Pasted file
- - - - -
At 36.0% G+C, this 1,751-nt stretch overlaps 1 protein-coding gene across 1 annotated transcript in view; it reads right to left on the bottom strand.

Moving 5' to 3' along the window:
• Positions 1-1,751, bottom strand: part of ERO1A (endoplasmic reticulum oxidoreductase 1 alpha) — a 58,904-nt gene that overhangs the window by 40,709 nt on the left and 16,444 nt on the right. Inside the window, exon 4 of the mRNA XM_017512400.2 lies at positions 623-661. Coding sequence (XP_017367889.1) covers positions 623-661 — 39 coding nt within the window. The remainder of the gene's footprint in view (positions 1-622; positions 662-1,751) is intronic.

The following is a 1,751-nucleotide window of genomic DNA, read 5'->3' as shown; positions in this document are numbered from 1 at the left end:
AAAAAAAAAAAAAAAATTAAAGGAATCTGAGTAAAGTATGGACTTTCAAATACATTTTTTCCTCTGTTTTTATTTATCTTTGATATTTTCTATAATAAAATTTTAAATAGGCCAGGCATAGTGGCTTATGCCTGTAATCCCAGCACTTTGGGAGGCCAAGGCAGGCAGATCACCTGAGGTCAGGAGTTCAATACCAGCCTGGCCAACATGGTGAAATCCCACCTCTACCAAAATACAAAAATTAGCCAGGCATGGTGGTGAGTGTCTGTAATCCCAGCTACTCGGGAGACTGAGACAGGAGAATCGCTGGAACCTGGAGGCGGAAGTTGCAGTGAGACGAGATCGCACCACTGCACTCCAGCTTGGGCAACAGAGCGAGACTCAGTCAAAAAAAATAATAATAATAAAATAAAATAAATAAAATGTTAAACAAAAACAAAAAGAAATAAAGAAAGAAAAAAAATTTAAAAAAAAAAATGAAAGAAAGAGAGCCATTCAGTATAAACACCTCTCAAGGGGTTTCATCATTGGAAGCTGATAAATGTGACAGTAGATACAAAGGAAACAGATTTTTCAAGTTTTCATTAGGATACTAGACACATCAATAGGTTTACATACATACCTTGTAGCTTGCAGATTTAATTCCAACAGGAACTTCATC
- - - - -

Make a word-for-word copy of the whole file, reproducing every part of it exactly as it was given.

At 36.0% G+C, this 1,751-nt stretch overlaps 1 protein-coding gene across 1 annotated transcript in view; it reads right to left on the bottom strand.

Moving 5' to 3' along the window:
• Positions 1-1,751, bottom strand: part of ERO1A (endoplasmic reticulum oxidoreductase 1 alpha) — a 58,904-nt gene that overhangs the window by 40,709 nt on the left and 16,444 nt on the right. Inside the window, exon 4 of the mRNA XM_017512400.2 lies at positions 623-661. Coding sequence (XP_017367889.1) covers positions 623-661 — 39 coding nt within the window. The remainder of the gene's footprint in view (positions 1-622; positions 662-1,751) is intronic.

The following is a 1,751-nucleotide window of genomic DNA, read 5'->3' as shown; positions in this document are numbered from 1 at the left end:
AAAAAAAAAAAAAAAATTAAAGGAATCTGAGTAAAGTATGGACTTTCAAATACATTTTTTCCTCTGTTTTTATTTATCTTTGATATTTTCTATAATAAAATTTTAAATAGGCCAGGCATAGTGGCTTATGCCTGTAATCCCAGCACTTTGGGAGGCCAAGGCAGGCAGATCACCTGAGGTCAGGAGTTCAATACCAGCCTGGCCAACATGGTGAAATCCCACCTCTACCAAAATACAAAAATTAGCCAGGCATGGTGGTGAGTGTCTGTAATCCCAGCTACTCGGGAGACTGAGACAGGAGAATCGCTGGAACCTGGAGGCGGAAGTTGCAGTGAGACGAGATCGCACCACTGCACTCCAGCTTGGGCAACAGAGCGAGACTCAGTCAAAAAAAATAATAATAATAAAATAAAATAAATAAAATGTTAAACAAAAACAAAAAGAAATAAAGAAAGAAAAAAAATTTAAAAAAAAAAATGAAAGAAAGAGAGCCATTCAGTATAAACACCTCTCAAGGGGTTTCATCATTGGAAGCTGATAAATGTGACAGTAGATACAAAGGAAACAGATTTTTCAAGTTTTCATTAGGATACTAGACACATCAATAGGTTTACATACATACCTTGTAGCTTGCAGATTTAATTCCAACAGGAACTTCATC